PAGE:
Eric Zimmerman was the first key-note.
My jotted words: We are not just researchers, we are also educators.
We are still justifying game research. Danger of becoming irrelevant. Gamification, instrumentalization. Entering the ludic century: The necessity of understanding complex systems (gaming literacy).
Jon Manker and I were matched, so we presented in the same session. Jon has interviewed 27 game designers about their prototyping process, and matched different stages and activities to terms used in rhetoric. Parthes, for example, is negotiation, topops is subject, and pistis is trust. Synecdoc is the understanding of the whole.
When I presented we could map some of the terms to the examples that I showed.
We presented on the first session, so we were not really sure about the new presentation format the Digra conference was trying out. I found it really nice with the matching - that was a good thing. But I wasn’t too fond of the “match cards”. I was at the end of my short talk, and just about to deliver the actual research results when one member in the audience interrupted me. She requested that Jon should start discussing. I became so flustered and confused that I only presented the parts of the results that were specific to the game-design I had presented. I never told the audience about what general conclusions that were possible to draw from the play-tests done. Instead i tried to bend over adhering to the “match game” given by that card. As the conference went on the match cards weren’t used, and people tended to just do present their research. I liked that since that’s why i went to the conference in the first place. I’m not sure what to make of that, since I don’t know what motivations others’ had when going to certain presentations. *I* would be interested to hear about the research results, but others might prefer discussions and games loosely related to the research subjects instead. That’s OK too. Anyone who went to the session and is curios about the research I have done can find the paper in the Digra digital library (look for the 2011-paper in the list).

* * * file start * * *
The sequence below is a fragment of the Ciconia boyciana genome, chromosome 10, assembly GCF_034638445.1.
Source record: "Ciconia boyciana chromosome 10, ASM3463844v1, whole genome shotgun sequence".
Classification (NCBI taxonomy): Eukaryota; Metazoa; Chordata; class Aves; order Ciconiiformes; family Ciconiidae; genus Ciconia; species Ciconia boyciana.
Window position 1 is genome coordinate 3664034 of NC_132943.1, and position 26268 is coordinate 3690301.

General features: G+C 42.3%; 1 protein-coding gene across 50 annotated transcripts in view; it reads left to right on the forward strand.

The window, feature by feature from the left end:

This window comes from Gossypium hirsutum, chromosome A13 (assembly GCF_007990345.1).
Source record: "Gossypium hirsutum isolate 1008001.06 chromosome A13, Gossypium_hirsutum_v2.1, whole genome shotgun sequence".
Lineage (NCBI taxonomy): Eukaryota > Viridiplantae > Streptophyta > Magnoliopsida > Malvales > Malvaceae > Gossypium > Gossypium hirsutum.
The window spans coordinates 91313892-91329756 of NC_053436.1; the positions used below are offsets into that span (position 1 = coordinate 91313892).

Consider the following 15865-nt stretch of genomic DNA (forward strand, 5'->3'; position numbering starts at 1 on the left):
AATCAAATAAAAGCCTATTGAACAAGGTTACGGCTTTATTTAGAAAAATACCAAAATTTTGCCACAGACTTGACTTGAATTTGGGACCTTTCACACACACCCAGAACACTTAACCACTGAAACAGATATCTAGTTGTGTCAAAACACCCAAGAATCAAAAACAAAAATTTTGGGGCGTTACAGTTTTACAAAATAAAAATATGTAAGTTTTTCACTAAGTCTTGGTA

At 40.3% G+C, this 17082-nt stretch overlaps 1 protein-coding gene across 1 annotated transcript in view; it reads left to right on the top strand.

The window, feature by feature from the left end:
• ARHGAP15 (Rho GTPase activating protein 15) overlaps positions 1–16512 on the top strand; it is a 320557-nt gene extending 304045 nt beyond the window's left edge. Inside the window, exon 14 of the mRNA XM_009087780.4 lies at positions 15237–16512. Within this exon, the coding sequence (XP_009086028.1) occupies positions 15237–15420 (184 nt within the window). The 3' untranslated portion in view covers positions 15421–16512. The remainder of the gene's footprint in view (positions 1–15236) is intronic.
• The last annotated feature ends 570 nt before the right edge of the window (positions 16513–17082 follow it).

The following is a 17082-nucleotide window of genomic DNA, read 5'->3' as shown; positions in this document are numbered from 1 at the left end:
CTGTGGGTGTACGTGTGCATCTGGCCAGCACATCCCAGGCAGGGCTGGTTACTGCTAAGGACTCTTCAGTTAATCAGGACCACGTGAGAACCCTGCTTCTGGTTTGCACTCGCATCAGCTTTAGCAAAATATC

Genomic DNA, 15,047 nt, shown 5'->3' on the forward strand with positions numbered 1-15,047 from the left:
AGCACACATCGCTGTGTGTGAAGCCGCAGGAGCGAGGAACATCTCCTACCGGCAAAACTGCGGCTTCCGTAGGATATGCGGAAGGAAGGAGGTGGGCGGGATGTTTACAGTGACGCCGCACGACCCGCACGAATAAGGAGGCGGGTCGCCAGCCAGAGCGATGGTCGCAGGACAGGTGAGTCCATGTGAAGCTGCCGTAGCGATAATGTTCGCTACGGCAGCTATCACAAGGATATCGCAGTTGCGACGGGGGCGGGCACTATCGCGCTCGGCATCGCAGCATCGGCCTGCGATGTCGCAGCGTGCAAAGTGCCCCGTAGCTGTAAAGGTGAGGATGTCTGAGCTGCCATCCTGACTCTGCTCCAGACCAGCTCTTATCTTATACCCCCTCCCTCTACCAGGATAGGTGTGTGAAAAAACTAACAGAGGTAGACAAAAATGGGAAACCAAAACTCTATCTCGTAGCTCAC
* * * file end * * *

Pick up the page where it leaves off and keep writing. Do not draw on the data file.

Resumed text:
Next, I went to Jonas Linderoth’s presentation. He talked about the importance of gaming psychologies that fits reality, and about affordances. (Norman’s and Gibson’s notions, and how they differ from Jonas’ view on affordances - ie the empty spaces between the puzzle-pieces.)
I had my lunch sandwich in the cabin where the Feminist game panel was. Susanne de Castel and her co-workers are launching a project calling for initiatives where interventions can change local conditions.
When Espen Aarseth and Bart Simon was matched for a session the cabin was full. Bart toyed with the concept of games as a platform for social imagination. Espen tried to “steal back the term Ludus from Caillois misuse”. He showed Mark Twains paint-the-fence as an early example of the idea of gamification. ...Caillois and Huizinga as romanticists, seeing games as something other, something better... Magic Circle backlash. Then, Espen pointed at Eric and stated that the concept of the magic circle wasn’t very central to Huizinga anyway, that it became so because Eric and Katie pointed it out as such in their rules of play book. Espen said that Huizinga only mentioned the magic circle twice, but then Jaakko had to interrupt and say that he indeed mentions it *three* times. Espen then moved on to saying that we should stop being an apologetic club and start doing critical work, after which he indudec a bashing of how Goffmans theories are used. Somehow the discussion came into gambling, and Frans said that it has been considered too simplistic and random by researchers to be interesting as a research subject. Then, Gordon stuck in his head through the window and said a few words to Huizinga’s defence: